No need to keep that password list handy anymore. Users should use and reuse weak passwords for websites that don’t hold valuable information, say researchers from Microsoft, overturning decades of accumulated wisdom on Internet security, reports Alex Hern, the guardian.com.
By not having to worry about remembering complex unique passwords for every individual website, users can focus their efforts on recalling secure passwords for high-value sites like banking or e-commerce.
Researchers, Dinei Florencio and Cormac Herley from the Redmond-based software company and Paul C. van Ooschot from Carelton University in Canada, argue that password managers introduce more problems than they solve. While they allow the use of fully random, completely unique passwords, they also introduce a single point of failure: Users can lose or forget the password to their password manager, or the cloud service that hosts their passwords could be hacked.
So what should users do? The study argues that users should pick and re-use easy-to-remember passwords for low-risk sites, in order to maximize their ability to recall complex unique passwords for high-risk ones. In other words, free up space in your brain to make your banking password as complex as you can recall by using your pet’s name for all the things you don’t care about losing.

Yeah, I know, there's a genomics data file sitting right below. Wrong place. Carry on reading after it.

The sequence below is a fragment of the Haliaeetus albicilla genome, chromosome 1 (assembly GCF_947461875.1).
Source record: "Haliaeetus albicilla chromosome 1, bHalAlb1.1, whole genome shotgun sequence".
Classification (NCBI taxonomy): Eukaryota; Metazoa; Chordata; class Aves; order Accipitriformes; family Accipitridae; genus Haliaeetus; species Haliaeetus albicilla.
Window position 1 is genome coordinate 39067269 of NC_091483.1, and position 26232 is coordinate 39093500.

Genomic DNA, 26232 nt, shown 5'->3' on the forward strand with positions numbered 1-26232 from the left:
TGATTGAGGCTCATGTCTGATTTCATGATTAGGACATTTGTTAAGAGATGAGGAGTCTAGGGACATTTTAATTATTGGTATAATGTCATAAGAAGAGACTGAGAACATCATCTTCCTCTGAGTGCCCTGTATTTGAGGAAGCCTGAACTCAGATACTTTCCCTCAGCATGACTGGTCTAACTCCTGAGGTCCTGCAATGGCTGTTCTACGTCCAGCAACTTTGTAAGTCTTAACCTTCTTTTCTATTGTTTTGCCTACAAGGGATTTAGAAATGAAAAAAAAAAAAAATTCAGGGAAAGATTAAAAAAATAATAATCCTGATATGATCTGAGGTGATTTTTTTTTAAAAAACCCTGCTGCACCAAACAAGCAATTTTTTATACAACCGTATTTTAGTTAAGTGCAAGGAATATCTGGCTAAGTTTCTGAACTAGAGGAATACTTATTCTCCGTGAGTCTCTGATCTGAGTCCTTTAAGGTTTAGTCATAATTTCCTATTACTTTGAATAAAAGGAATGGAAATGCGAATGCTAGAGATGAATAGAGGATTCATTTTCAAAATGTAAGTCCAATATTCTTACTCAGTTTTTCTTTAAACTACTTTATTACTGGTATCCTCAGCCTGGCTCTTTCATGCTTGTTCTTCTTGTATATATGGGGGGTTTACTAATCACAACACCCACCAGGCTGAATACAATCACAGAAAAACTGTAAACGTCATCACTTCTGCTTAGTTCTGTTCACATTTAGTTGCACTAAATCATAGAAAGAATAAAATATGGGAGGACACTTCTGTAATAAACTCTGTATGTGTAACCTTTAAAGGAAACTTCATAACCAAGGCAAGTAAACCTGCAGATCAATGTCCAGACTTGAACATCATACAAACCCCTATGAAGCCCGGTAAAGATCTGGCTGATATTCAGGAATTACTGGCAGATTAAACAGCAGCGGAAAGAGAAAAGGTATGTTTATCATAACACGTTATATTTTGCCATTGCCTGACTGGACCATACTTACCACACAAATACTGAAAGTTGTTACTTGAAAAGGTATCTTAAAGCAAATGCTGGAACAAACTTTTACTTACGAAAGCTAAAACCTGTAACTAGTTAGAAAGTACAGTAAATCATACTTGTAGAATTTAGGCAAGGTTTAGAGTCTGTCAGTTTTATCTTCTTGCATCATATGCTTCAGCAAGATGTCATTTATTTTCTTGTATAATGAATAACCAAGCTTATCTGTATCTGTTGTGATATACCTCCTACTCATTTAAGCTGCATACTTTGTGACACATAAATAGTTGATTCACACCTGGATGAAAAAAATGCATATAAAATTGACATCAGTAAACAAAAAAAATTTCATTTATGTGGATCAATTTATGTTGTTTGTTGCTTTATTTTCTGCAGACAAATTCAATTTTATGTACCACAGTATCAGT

Should you give up passwords entirely as The Wall Street Journal’s Christopher Mims did recently when he shared his Twitter password in his weekly column? Mims relied on the power of two-factor authentication, which sends a text message to his phone with a special login code, to keep his account safe, writing that “it might seem foolish to replace an authentication token that you keep in your head (a password) with one you keep in your pocket (like a phone) but consider: The former can be obtained by hackers, and the latter you can shut down the moment it goes missing.”
Only one possible password replacement—the chip and pin readers common on banking websites—scored full marks on the researchers’ security test, and nothing was as easy-to-deploy as passwords.
— Adapted from “Microsoft tells users to stop using strong passwords everywhere,” Alex Hern, theguardian.com.